An ear candling (or 'Hopi Ear Candle') treatment usually begins with a consultation during which the practitioner asks the person who has requested that the treatment a series of questions about how he or she is feeling, about the person's medical history, and why the treatment has been requested. This is an opportunity for the therapist to ensure that there are no reasons why it would not be safe or appropriate for the client to have such a treatment on that day e.g. perforated ear drum, grommets or other drainage devices in ear, outer ear infected or inflamed, allergies to the ingredients of the candles, etc.. This is also an opportunity for the client to ask the therapist any questions that he or she has about the treatment, as well as to make any requests and to understand exactly what and what not to expect.
If all is well the therapist will usually invite the client to make him or herself comfortable on a therapy couch. The person receiving the treatment will typically be asked to lie on his or her side, adjustments being made for anyone who is unable to assume the usual position for this treatment e.g. due to disabilites. The position of lying on ones side is preferred so that the first ear is uppermost and easily accessible to the therapist. The person receiving the treament might also be covered with a blanket, if required, for warmth and comfort.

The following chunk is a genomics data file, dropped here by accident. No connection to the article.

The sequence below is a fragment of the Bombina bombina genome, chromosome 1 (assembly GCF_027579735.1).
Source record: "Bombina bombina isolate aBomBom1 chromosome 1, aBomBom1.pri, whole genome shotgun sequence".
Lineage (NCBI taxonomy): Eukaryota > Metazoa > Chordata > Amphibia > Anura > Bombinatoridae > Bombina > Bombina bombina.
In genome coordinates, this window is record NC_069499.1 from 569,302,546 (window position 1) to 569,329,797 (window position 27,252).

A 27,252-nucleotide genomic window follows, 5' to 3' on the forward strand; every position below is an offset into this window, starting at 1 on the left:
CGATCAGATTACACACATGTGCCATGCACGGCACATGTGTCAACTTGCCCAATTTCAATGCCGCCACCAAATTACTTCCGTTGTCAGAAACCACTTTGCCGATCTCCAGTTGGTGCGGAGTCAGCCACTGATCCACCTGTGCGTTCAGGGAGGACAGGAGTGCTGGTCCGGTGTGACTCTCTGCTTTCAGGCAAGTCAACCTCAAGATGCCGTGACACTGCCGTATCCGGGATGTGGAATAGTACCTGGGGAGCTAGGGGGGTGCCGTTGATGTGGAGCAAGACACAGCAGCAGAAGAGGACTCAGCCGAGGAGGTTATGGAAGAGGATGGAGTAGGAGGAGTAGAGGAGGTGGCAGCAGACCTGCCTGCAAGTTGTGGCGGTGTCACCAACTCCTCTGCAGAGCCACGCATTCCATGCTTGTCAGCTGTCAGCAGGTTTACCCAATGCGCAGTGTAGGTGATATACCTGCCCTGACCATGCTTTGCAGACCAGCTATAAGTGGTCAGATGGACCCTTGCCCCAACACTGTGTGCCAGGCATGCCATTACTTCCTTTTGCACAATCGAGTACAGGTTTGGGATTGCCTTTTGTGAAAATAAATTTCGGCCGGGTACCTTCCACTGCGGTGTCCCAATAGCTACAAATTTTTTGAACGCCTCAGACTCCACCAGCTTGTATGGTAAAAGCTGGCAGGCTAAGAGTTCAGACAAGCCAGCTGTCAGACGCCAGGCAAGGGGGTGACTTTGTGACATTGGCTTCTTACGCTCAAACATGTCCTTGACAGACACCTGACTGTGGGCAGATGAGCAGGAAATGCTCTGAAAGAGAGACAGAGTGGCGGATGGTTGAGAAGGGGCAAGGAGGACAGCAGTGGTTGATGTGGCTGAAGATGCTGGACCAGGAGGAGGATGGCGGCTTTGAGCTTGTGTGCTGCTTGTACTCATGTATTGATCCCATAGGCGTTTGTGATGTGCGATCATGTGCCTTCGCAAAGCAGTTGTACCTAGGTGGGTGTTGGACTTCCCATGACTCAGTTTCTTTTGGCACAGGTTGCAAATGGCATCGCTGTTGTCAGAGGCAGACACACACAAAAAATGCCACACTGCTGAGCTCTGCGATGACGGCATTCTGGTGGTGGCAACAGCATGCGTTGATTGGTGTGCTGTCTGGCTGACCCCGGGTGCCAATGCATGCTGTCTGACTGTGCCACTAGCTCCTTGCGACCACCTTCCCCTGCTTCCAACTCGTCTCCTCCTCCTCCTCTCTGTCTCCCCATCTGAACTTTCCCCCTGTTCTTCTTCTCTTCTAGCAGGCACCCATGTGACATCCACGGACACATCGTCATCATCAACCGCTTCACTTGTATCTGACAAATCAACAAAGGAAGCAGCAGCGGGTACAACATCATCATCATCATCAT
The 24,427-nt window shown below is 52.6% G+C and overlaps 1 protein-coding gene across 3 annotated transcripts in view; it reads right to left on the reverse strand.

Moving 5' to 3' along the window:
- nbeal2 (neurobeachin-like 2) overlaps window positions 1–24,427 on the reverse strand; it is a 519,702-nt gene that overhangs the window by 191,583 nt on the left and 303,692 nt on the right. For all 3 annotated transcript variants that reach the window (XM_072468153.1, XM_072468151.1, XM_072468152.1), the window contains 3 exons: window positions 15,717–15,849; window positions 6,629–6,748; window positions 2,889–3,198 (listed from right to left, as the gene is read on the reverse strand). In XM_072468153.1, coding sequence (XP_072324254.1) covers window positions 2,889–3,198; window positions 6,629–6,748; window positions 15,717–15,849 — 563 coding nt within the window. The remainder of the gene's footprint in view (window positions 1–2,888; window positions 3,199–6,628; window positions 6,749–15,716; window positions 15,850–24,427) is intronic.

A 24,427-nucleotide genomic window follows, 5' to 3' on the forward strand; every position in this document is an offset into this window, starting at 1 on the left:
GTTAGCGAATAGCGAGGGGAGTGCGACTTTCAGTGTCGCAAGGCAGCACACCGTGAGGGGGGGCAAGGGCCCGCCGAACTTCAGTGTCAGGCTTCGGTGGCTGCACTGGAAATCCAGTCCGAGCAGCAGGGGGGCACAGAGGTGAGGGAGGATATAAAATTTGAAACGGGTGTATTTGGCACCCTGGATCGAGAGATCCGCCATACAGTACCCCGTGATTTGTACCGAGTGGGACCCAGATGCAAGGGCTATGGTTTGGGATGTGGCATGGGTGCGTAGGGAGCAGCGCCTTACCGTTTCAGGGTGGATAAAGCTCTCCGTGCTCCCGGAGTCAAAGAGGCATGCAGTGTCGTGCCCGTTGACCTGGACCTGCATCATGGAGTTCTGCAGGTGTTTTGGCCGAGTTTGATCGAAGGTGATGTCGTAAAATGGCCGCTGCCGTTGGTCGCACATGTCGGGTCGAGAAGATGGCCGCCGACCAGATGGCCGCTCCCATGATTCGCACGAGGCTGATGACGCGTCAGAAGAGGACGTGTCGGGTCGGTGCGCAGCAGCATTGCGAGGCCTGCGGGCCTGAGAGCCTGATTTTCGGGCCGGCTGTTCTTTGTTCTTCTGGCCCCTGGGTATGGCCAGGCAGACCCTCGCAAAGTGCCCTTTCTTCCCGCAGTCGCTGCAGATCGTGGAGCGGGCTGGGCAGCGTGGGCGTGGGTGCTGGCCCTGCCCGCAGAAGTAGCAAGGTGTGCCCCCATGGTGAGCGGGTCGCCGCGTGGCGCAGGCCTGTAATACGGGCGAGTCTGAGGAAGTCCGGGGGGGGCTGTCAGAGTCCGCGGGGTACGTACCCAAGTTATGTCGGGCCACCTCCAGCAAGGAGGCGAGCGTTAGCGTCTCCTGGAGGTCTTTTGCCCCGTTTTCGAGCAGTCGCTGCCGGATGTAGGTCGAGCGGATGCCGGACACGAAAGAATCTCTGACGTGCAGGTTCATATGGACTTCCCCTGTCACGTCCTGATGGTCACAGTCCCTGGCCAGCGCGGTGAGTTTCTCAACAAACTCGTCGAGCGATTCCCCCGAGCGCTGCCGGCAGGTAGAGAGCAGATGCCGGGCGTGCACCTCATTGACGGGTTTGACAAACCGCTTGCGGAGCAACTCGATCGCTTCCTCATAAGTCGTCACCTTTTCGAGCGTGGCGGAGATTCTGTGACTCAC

Each ear is treated in turn. If one ear is thought to be more blocked than the other then the 'good' (least blocked) ear is usually treated first. After each ear has been treated the therapist will usually invite the client to lie on his or his back on the couch while the therapist gives him or her a short face massage that might last about 20 minutes. The purpose of the face massage is to help to stimulate the absorption of the herbs from the candles into the tissues of the sinuses and face. It should be a pleasant relaxing experience. All aspects of all treatments are always, of course, optional.
Following the treatment itself, the therapist might invite the client to get up slowly when he or she feels ready to do so. It is usual for the therapist to ensure that the client is sufficiently alert to leave the premises safely or otherwise move onto his or her next task. The therapist might also invite feedback about the treatment, show and discuss with the client the type and extent of ear wax extracted by the candles, and answer any questions.
Many therapists encourage their clients to drink a glass of water immediately after the treatment.
Further Information about Ear Candles and Ear Candling
The range of books on this subject has increased in recent years. Textbooks include:
- Practical Guide to Ear Candling 5th Ed. 1999,
- Hopi Candles 2004
- Ear Candling and Other Treatments for Ear, Nose and Throat Problems Rev. 3rd Ed. 2010, and
- Ear Candling - The Essential Guide, 2013, among others.
Introductory courses in ear candling are available from some local colleges and also from centres that specialise in teaching natural / alternative therapies. For a personal introduction to this subject and to meet like-minded people who have similar interests find out what is available in your area.